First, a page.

Farmers, who opted out of paddy cultivation following Chief Minister K. Chandrashekar Rao's statements against sowing paddy in the rabi season, feel betrayed by the state government's decision to purchase paddy at a MSP. (DC representational Photo)
Hyderabad: Farmers, who opted out of paddy cultivation following Chief Minister K. Chandrashekar Rao’s statements against sowing paddy in the rabi season, feel betrayed by the state government’s decision to purchase paddy at a minimum support price (MSP). They demanded the compensation of Rs 25,000 per acre from the government for losses that they incurred by not sowing paddy during the rabi season.
After the Chief Minister’s appeal, the paddy cultivation in the rabi dropped to 35 lakh acres from 52 lakh acres in 2021 in the state — a decline of 17 lakh areas. As the Chief Minister cautioned the farmers that the state will not procure paddy cultivated in the rabi, a majority of the farmers opted for a ‘crop holiday’ as their lands were not suitable for crops other than paddy.
The farmers say that the government’s decision to procure paddy at an MSP would benefit those, who went ahead with paddy cultivation in spite of the state government’s ‘no paddy policy’, and those who followed the state government’s instructions would suffer huge losses.
In the undivided Khamm-am district alone, around 5,500 farmers did not cultivate any crop in the 24,500 acres during the rabi season as their lands were not suitable for any other crop.
Kongara Muralikrishna, a farmer of Mallavaram village under Madhira mandal, said, "I did not raise the paddy or other crops in my six acres after the officials asked me to go for alternative crops. My soil is suitable only for paddy, not other crops. So I kept my land vacant. I produced 140 quintals of paddy in the previous Yasangi season and earned Rs 1 lakh after deducting all costs including wages. I lost this money because of the government’s decision. Now the government has started lifting the Yasangi paddy from the farmers. So who will make good my losses?"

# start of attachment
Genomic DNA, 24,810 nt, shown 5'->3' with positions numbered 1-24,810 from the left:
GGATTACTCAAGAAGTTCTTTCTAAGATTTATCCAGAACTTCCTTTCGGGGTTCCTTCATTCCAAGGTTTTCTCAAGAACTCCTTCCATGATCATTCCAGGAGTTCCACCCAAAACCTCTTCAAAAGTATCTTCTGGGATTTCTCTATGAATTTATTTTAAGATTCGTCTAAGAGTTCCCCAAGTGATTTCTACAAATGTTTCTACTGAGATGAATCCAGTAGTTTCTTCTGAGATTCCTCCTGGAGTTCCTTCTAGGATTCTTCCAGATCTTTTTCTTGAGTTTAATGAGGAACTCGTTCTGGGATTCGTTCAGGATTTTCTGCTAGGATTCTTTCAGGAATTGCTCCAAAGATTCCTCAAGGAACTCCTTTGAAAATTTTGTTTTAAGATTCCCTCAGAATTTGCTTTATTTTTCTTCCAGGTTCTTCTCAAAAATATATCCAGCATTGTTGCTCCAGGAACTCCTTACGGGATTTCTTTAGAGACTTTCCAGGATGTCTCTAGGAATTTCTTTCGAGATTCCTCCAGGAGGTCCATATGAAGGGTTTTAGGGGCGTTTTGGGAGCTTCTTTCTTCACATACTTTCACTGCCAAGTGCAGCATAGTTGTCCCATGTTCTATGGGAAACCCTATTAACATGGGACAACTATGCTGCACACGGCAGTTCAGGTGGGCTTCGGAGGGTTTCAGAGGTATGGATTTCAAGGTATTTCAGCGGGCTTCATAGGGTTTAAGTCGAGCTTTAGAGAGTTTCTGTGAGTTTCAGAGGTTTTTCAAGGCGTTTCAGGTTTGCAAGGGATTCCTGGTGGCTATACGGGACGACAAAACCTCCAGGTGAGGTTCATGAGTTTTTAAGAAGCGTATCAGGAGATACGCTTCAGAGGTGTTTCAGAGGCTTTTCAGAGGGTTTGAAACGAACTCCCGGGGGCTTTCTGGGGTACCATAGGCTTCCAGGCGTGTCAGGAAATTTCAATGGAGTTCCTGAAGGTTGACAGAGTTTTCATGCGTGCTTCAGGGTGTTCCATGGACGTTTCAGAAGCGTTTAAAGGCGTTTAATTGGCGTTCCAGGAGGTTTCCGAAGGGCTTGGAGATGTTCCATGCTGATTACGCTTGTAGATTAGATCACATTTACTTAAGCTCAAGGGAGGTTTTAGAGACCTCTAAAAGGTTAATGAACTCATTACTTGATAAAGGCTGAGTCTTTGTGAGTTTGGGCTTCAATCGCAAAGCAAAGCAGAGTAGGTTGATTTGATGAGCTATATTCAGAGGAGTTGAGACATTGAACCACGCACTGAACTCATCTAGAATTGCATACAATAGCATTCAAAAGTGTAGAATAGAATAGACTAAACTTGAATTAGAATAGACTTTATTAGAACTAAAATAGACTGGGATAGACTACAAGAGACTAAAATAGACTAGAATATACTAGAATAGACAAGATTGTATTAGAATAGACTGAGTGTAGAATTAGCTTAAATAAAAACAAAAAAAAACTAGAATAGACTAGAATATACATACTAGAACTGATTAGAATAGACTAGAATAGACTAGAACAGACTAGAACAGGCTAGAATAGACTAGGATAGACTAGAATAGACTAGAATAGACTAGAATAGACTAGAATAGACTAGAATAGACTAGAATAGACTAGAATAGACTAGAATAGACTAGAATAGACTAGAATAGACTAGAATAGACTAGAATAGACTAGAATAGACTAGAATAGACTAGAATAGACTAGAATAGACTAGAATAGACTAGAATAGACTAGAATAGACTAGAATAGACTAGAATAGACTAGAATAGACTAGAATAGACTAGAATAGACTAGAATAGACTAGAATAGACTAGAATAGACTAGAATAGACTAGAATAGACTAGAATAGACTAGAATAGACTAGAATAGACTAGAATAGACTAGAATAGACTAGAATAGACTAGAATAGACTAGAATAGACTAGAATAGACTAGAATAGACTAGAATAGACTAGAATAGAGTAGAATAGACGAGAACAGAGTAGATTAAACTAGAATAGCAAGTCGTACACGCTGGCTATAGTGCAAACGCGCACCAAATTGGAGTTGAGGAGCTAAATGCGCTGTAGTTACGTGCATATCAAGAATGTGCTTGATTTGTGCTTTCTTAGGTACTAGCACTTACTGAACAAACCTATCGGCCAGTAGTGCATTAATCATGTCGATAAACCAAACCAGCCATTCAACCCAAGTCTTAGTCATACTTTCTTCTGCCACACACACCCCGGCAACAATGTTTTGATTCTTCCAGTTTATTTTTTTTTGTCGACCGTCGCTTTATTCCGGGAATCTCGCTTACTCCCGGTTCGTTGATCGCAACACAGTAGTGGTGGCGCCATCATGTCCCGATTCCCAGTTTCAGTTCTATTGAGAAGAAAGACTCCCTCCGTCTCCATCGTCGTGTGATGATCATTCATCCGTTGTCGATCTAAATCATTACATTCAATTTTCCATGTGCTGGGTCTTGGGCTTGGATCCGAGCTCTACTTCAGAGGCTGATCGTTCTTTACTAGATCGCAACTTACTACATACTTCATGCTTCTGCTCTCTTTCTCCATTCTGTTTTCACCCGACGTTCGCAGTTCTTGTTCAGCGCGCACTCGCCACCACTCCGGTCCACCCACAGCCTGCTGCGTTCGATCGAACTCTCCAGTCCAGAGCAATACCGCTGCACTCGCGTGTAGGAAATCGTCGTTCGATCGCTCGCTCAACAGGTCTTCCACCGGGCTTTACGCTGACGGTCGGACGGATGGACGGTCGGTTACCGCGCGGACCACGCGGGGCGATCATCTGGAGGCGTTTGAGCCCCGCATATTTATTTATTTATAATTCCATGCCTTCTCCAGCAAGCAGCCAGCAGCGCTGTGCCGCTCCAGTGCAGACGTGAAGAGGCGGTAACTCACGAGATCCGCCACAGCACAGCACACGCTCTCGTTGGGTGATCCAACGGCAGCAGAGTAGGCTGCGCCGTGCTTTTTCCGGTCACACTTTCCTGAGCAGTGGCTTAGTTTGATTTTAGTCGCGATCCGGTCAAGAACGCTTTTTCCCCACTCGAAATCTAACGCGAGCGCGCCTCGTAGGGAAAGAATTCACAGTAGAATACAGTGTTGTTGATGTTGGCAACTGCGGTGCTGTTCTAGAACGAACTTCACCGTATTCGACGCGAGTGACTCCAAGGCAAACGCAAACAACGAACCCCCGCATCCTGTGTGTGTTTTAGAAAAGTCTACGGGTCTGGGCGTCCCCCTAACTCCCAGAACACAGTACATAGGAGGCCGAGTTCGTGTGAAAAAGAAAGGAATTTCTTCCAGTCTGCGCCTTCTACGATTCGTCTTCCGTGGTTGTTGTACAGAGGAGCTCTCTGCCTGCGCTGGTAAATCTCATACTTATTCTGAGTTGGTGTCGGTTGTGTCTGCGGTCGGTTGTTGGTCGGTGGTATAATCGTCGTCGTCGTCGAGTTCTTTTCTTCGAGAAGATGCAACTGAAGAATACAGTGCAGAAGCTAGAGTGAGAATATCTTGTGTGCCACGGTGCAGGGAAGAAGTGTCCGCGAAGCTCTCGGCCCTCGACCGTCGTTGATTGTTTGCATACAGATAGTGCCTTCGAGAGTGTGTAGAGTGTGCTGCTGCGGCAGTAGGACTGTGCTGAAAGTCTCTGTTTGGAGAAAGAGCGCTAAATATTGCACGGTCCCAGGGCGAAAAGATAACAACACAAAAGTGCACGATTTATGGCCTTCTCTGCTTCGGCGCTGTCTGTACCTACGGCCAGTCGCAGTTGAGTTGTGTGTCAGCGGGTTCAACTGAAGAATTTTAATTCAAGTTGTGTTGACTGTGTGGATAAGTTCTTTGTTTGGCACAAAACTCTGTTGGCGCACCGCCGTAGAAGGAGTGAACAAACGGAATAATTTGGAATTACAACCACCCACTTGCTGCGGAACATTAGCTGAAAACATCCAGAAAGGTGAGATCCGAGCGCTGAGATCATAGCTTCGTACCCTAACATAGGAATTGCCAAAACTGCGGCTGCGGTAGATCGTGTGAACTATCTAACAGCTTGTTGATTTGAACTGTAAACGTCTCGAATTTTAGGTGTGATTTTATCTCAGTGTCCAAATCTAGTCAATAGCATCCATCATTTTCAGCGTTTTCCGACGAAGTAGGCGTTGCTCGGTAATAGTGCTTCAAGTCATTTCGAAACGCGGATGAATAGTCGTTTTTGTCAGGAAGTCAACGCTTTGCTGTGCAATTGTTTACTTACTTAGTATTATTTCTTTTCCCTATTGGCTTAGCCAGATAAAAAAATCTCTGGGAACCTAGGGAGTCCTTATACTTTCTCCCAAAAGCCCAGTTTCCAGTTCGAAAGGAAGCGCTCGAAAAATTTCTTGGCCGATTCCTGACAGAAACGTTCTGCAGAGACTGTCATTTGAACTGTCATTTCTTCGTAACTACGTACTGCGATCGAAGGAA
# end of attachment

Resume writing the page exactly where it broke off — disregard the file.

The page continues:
Many of the farmers, particularly small and marginal farmers, did not raise paddy or other crops in Yasangi. Such situations were witnessed more in Kusumanchi, Nelakonda-palli, Konigerla, Kallur, Vemsoor, Sattupalli, Mad-hira, Bonakal, Chintakani and Errupalem mandals.
Mandadapu Sudhakar, a farmer leader, said that changing crops is not possible in some soils, particularly paddy fields. He said that the government should consider the pain of such farmers and give relief to them by paying some amount as compensation.
B. Karunakara Reddy of Adasarlapadu in Vemsoor mandal concurs. He did not raise any crop in his eight acres. Enugu Venkateswarlu, a farmer from Rapalle in Bonakal mandal, said that he kept his three acres. "My field is suitable only for paddy, not other crops. I have to do soil treatment to go for other crops and it is an expensive affair," he said.
Several lakh acres of land turned barren in both of the erstwhile undivided Karimnagar and Warangal districts. Facing huge losses, some farmers even migrated to other places in search of livelihood leaving their native villages.
Jinkala Veeraiah, a resident of Ganneruvaram mandal of Karimnagar district, said he had four acres of land, but following the orders of Chandrashekar Rao, he stopped cultivating paddy and left his fields and migrated to Hyderabad with his family in search of livelihood.
He said if he had cultivated paddy on his four acres of land, he would have earned more than Rs 80,000 and would have lived with his relatives in his own village.
"Unable to cultivate other crops, I, not only faced loss but also was forced to leave the village," he said and demanded the state government pay compensation for his loss.